Why EU Citizens in Britain Miss-Out on their Right to Vote

Christoph Meyer |

The outcome of the European Parliament elections on May 22 will determine the composition of the European Parliament (EP) as an institution which has been given considerable powers to influence the EU’s future direction. But it is doubtful whether the novelty of parties’ nominating “candidates for Commission President” will contribute much to lifting voters turn-out above the 34.7 % recorded at the last EP elections in the UK in 2009.

In contrast, voters are more likely to be motivated by the signal they can send to national politicians. “Europe” has become a salient topic in Westminster politics as both government and opposition parties have responded to the rise of the UK Independence Party (UKIP) and the possibility of a referendum on the UK’s membership of the Union. EU citizens without a British passport could be expected to be particularly motivated to send national politicians a message for three reasons:

Firstly, they cannot vote in general elections regardless of how long they have been resident in the UK unless they accept the costs of applying for British citizenship. Secondly, they are particularly affected by current and mooted measures to restrict their rights arising from the EU’s freedom of movement, including the eligibility to certain benefits. Thirdly, the outcome of the EP elections might influence the debate about an in-out-referendum, which, if “Brexit” were to happen, would significantly affect their status and prospects.

Yet despite these incentives, substantially fewer EU-citizens than British citizens are likely to take up this opportunity to make their voice heard. According to a study of the UK’s Electoral Commission of 2011, only 56 percent of EU citizens are on the electoral register as compared to 84 percent of British citizens. Only registered voters can exercise their right.

Given that 2.7 million UK residents were originally born in another European country, this gap translates into an absolute figure of 783,000 citizens not being able to exercise their right because they are not registered. The real figures will be lower as the resident numbers include children as well as a variable proportion of citizens born outside the UK but who hold a British passport. For instance, only 5 percent of the relatively new UK resident citizens born in Poland have a UK passport as compared to 55 percent of German citizens.

One important reason for the gap may be a lack of knowledge. The good news is that almost three quarters (72 %) of all European citizens said they were aware of their right to vote in EP elections and stand as a candidate in 2012. This figure has increased substantially from 54% in 2007. At the same time, it does mean that there are still 28 percent of EU citizens who lack adequate information.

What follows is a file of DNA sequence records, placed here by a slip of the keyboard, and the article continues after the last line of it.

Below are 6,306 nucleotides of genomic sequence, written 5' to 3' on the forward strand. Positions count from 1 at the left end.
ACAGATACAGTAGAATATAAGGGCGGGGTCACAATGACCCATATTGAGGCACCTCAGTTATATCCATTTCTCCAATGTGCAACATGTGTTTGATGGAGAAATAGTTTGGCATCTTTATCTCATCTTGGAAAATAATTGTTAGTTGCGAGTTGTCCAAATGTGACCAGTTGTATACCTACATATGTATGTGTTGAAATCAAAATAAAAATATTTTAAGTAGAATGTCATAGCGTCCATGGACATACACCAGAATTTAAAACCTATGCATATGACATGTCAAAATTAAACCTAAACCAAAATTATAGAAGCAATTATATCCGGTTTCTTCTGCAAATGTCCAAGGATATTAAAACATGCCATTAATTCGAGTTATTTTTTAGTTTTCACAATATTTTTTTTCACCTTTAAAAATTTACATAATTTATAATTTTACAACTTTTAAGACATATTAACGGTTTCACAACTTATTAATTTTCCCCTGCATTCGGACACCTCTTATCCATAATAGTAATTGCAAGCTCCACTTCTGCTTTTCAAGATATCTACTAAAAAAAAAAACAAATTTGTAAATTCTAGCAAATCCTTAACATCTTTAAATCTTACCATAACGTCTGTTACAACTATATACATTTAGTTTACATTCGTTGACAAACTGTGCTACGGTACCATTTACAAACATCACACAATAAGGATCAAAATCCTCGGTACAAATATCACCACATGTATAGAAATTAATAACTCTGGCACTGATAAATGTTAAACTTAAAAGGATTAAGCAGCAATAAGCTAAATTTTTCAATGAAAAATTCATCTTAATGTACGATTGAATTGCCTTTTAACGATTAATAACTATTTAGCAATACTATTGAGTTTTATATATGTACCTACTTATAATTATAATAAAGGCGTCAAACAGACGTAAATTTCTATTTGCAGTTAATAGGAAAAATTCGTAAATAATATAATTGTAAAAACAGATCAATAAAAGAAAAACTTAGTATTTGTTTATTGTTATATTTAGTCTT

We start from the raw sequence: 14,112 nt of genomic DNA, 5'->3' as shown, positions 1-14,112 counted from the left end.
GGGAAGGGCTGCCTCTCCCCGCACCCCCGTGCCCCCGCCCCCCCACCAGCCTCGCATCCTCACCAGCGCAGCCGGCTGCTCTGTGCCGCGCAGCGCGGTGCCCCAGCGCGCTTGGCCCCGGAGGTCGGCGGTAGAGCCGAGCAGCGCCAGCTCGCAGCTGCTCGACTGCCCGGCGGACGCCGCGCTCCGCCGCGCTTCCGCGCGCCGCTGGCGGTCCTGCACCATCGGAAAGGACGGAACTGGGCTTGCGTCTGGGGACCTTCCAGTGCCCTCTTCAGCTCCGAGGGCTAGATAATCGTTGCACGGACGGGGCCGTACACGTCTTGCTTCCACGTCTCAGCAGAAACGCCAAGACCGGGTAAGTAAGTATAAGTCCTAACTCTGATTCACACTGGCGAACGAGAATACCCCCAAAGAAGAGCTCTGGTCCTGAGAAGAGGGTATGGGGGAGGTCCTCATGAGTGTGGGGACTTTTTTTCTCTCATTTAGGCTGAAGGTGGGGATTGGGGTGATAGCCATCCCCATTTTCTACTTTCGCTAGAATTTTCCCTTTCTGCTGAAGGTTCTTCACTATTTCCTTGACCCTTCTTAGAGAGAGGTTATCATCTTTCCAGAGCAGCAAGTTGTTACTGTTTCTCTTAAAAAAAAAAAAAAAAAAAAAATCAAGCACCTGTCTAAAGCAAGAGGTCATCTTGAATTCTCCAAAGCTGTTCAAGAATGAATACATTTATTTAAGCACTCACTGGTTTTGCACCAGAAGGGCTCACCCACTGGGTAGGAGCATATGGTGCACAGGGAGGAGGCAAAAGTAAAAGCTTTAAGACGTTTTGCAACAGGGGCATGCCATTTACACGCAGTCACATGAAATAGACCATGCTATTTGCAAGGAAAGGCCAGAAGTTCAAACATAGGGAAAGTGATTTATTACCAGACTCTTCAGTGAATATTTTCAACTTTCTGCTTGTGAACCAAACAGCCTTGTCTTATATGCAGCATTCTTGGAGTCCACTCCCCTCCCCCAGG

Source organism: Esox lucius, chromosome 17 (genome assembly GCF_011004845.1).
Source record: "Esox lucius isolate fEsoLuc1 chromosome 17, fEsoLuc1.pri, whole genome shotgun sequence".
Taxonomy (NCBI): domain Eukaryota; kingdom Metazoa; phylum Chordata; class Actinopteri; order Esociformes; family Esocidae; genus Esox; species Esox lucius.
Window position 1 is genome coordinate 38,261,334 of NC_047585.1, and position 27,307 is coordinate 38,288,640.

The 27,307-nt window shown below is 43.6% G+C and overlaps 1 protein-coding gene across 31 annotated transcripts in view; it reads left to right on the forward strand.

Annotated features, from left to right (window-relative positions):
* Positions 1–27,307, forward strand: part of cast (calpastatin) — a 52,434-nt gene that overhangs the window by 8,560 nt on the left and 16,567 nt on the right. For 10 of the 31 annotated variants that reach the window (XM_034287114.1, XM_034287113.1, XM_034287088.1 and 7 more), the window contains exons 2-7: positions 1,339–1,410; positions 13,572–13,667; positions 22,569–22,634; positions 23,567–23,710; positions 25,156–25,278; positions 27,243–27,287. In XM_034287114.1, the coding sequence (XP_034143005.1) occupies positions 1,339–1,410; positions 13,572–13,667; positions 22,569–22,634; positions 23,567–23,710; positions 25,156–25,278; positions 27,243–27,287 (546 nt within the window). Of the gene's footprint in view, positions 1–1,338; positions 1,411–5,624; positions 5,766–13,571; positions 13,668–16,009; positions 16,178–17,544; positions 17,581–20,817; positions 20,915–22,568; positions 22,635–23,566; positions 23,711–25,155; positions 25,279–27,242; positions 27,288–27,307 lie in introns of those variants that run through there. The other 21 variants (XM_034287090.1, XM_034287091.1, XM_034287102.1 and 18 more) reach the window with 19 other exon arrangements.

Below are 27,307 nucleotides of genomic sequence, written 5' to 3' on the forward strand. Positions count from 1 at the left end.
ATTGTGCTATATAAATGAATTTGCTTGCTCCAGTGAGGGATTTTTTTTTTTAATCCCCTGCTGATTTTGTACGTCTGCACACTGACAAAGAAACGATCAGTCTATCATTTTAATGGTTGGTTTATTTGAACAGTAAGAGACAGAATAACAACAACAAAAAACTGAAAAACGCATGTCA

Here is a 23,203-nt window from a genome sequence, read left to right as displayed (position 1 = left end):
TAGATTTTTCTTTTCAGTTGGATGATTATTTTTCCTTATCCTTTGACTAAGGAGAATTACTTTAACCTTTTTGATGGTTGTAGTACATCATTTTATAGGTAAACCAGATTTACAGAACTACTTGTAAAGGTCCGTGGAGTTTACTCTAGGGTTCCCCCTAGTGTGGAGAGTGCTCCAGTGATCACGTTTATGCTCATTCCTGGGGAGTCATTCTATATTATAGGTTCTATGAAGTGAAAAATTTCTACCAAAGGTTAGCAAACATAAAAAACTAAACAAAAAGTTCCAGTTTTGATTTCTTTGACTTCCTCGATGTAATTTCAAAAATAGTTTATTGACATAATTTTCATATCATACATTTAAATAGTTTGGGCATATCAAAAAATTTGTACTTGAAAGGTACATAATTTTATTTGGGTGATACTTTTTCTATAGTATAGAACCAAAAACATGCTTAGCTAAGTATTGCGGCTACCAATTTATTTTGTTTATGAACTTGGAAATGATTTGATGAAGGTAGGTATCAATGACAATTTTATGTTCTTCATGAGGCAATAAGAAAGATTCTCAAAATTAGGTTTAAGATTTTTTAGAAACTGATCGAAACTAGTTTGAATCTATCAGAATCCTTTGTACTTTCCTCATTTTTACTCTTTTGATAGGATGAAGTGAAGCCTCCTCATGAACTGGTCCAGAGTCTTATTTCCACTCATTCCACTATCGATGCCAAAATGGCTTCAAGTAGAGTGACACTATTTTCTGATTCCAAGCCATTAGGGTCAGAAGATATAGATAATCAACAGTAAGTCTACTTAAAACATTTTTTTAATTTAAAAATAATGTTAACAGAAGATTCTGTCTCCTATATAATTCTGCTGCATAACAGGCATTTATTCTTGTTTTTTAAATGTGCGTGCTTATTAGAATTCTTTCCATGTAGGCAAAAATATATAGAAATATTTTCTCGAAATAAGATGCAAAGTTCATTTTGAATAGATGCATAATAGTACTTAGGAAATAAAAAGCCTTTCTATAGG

Moreover, European citizens who are aware of this right might not know how to exercise it because of idiosyncrasies of the British electoral system. In contrast to many other European countries, acquiring a social security number or paying tax does not mean automatic enrolment to elections. Even 43 percent of British citizens erroneously believe that you are automatically registered to vote if you are 18 or over, a figure likely to be much higher for EU citizens.

Even those who are aware that one has to enrol in order to vote, may be deterred from doing so because they may think that enrolment requires extensive bureaucracy as is the case in some of their home countries. In the UK, however, there are only two short forms that need to be filled and no proof of identity is required. They may also be more suspicious than the average British citizen about their personal data being misused for marketing and fraud.

So a lack of knowledge and trust may explain part of gap in enrolment, but there could be also simpler explanations as the Electoral Commission’s study highlighted. One reason is that non-British EU citizens tend to be younger, more likely to rent and more likely to change residence. In particular, the significant number of new residents arriving from Central and Eastern Europe since 2004 tend to be younger. Moreover, they are coming from countries with predominantly very low level of electoral turn-out, including Slovakia and Hungary where turnout is as low as 20 percent.

Thus, a larger proportion of EU citizens will be affected by the same factors restricting the electoral participation of British citizens given the problematic method of registration through households: The Electoral Commission study found that only 56 percent of young people aged 19–24 were registered to vote in contrast to 94% of the 65+ age group. Similarly, 89% among those who own their property outright and 87% among those with a mortgage were registered as compared to 56% among those who rent from a private landlord.

So far there has been little information tailored to EU citizens available in the British public space, although the European Parliament office has been running an information campaign and the Electoral Commission generic ads. EU citizens not currently registered via their household, should go to https://www.aboutmyvote.co.uk to fill in the general form and the declaration that they are only voting in the UK. They should do so as soon possible rather than leaving it until the official 6 May deadline, particularly if they go through their local council’s electoral office. Postal delays could otherwise take away their opportunity to influence both European and national politics.

* Professor Christoph Meyer is Head of the Department of European & International Studies at King’s College London